I HAVE spent more time than I would like at hospital over the past week after my 19-month-old son, Finley, had an accident at home.

Mercifully, and thanks to the brilliant staff at Colchester General, he is back at home and back to his tearaway toddling best.

As awful as it is having to go to hospital, I invariably come out feeling humbled.

The NHS delivered me into the world, stitched my gashed shin up when I was ten, set my fractured ankle when I was 29, delivered my two sons, and treated my first son for croup (repeatedly).

I am sure they will come to my rescue again in the future.

They haven’t always got it right first time; like when they sent my file instead of my wife’s to a gynaecology appointment!

Our son Finley was born via an emergency c-section when, in hindsight, we should have been seen by a consultant weeks earlier.

A result of a shortage of consultants, no doubt.

And we have listened to a doctor argue with a ward manager to get our son admitted with tonsillitis, such is the pressure on beds.

The NHS has been creaking for a good few years as a result of the Government’s austerity measures. Sure, Whitehall has protected NHS funding.

But in reality, our hospitals have come under increasing strain to due cuts elsewhere...policing, social care, mental health etc.

Hospital bosses, faced with such pressures, have little choice but to make savings and look for ways to make money.

Colchester General is about to open a swanky new shopping precinct at the front of its building with Costa, Marks and Spencer, WH Smith and Stock Shop set to move in.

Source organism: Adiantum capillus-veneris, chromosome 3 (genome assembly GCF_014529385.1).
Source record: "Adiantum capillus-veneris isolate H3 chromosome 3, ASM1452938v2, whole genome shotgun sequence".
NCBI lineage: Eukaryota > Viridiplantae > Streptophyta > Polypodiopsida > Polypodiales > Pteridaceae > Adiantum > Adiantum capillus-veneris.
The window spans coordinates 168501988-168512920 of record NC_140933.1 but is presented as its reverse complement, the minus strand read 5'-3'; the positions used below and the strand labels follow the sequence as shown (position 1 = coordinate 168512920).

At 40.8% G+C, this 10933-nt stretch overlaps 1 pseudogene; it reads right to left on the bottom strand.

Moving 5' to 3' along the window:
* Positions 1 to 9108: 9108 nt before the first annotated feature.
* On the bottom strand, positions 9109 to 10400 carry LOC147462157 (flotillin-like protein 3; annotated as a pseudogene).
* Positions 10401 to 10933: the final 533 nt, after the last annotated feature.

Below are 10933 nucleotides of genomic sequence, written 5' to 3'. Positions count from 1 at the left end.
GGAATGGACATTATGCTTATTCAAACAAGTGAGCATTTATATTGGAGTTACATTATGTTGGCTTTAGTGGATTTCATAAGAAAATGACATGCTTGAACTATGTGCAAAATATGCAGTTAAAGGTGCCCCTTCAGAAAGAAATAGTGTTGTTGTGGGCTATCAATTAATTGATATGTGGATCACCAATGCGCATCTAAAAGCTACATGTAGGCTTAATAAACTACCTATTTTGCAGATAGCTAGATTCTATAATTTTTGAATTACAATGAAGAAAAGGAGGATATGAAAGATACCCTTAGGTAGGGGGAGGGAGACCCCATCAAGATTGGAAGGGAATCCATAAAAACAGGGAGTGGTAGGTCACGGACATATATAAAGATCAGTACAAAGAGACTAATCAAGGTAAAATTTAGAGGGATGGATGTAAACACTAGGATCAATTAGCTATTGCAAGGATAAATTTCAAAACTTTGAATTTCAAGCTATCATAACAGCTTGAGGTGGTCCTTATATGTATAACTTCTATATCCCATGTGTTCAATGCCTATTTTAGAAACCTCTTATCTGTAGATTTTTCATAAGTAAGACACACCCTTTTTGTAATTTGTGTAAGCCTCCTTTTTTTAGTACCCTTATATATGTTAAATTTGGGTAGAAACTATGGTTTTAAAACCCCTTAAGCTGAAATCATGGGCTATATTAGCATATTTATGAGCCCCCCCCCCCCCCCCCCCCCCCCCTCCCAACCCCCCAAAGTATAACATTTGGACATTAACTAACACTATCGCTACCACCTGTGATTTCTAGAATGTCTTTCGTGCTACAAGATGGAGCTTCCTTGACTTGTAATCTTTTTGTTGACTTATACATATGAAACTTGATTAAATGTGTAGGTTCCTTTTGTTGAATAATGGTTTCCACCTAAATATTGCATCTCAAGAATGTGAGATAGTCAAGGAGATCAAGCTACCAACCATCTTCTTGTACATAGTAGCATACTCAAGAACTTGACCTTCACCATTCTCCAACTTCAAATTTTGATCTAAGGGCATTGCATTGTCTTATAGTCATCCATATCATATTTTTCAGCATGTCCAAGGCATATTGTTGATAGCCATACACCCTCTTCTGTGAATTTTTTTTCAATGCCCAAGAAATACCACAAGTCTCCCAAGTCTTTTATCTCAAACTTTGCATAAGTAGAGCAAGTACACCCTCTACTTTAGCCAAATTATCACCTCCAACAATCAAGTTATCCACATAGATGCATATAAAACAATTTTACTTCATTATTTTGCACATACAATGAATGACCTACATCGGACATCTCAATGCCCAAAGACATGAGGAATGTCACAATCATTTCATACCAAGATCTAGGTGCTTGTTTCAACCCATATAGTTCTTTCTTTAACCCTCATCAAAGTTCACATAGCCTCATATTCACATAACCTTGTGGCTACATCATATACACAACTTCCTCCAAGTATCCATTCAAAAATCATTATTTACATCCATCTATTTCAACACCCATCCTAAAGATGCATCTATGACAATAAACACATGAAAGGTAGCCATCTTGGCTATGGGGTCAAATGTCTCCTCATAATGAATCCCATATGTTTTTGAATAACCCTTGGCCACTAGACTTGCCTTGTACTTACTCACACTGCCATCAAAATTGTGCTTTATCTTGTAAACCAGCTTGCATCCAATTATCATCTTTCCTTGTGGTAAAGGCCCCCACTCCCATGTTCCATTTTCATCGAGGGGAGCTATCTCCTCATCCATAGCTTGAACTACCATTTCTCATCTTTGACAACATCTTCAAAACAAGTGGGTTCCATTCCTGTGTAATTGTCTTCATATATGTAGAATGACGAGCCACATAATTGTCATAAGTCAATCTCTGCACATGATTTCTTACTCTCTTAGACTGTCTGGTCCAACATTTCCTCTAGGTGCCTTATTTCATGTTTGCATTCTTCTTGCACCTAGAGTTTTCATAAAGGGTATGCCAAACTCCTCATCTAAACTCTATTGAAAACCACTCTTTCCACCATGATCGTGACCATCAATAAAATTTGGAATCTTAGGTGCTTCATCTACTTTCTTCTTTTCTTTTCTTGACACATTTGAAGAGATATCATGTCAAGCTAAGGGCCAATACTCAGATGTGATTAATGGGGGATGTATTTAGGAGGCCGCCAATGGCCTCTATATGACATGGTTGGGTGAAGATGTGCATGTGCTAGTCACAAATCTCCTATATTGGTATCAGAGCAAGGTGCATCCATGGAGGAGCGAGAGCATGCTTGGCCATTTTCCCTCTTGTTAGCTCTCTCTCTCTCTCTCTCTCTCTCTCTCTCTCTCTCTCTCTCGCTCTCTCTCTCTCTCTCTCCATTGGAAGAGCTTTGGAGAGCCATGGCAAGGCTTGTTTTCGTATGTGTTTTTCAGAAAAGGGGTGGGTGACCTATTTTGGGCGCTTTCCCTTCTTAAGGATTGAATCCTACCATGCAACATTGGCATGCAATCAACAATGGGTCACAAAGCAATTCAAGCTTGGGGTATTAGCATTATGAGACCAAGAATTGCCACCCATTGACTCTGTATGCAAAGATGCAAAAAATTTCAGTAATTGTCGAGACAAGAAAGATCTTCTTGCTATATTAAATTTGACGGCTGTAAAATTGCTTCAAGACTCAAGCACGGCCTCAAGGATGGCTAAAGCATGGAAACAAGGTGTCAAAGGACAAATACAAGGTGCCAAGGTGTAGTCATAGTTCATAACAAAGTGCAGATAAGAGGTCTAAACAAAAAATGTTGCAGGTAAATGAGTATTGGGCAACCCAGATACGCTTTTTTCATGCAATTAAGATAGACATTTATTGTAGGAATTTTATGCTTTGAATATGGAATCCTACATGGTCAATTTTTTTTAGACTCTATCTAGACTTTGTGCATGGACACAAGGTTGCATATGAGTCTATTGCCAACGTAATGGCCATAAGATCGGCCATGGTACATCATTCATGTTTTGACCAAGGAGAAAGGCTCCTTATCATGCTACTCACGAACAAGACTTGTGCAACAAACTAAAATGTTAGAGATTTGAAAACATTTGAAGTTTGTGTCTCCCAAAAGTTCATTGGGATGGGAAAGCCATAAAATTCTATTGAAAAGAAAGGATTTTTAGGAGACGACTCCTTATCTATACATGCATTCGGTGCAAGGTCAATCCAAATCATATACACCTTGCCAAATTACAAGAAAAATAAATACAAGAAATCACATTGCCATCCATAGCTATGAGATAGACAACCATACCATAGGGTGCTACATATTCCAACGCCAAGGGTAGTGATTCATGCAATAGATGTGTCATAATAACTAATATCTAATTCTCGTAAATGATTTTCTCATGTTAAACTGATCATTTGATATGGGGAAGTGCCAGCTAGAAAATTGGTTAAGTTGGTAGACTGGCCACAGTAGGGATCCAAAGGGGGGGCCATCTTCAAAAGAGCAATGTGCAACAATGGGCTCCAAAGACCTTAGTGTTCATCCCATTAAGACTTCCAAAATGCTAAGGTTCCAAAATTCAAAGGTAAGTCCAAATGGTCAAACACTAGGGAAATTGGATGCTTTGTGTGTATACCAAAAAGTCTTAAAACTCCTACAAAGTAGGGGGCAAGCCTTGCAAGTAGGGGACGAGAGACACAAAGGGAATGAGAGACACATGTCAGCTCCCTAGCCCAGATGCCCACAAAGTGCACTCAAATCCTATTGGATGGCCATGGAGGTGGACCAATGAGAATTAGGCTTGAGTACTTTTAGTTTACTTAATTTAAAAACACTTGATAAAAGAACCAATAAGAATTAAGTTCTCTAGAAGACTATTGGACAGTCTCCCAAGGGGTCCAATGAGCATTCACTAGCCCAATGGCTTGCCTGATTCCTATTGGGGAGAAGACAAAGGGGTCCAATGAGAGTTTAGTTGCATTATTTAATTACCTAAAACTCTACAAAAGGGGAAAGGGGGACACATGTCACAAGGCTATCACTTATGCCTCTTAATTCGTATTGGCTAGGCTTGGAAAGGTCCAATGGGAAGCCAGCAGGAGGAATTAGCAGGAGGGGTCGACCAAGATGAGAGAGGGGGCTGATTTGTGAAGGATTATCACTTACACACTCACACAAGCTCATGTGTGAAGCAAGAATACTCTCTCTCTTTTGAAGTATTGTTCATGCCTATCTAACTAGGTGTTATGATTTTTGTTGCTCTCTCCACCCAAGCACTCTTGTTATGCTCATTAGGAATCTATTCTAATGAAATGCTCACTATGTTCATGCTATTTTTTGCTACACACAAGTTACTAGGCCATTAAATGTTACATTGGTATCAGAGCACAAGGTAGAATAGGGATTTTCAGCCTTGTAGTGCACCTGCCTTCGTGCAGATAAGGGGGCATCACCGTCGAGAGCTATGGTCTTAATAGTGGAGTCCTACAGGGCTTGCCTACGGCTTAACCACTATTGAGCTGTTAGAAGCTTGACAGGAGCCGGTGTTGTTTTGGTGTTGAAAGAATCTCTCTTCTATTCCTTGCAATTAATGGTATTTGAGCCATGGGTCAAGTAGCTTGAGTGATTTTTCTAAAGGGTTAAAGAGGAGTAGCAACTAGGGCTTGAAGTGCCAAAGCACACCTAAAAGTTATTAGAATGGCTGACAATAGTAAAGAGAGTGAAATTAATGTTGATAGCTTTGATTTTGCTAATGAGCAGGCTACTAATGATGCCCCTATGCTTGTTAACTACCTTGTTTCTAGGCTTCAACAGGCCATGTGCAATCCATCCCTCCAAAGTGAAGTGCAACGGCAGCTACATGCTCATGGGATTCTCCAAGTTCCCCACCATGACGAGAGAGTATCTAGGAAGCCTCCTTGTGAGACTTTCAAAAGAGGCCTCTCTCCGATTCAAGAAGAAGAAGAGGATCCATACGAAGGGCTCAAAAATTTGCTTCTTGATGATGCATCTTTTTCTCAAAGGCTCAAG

This revenue stream is borne out of financial necessity rather than any clamour from patients.

You see, there is already a perfectly good shop for all your hospital stay needs (which is in my experience a paper, a coffee and a sausage roll) in the form of the League of Friends.

The League of Friends volunteers are temporarily housed in a portacabin-style building near the entrance, and will eventually be next to the new shops.

I overheard one of the volunteers say to a customer: “You will still visit us when Costa opens won’t you? Our coffee won’t cost you £3.50.”

I don’t blame the hospital for letting these brands into their building; it will help to pay for our care after all.

But it smacks of exactly what has gone wrong with the privatisation of parts of the NHS, particularly in Colchester recently.

First Concordia, which was responsible for dermatology, then One to One Midwives, pulled out of their contracts, leaving patients in the lurch and the NHS to pick up the pieces.

I hate the fact bits of the NHS are being cherry-picked by private providers because they can provide better value for money.

I hold no grudge against Costa et al, or the hospital for letting them in.

But next time I visit, I’ll be getting my coffee from a lady in a blue tabard.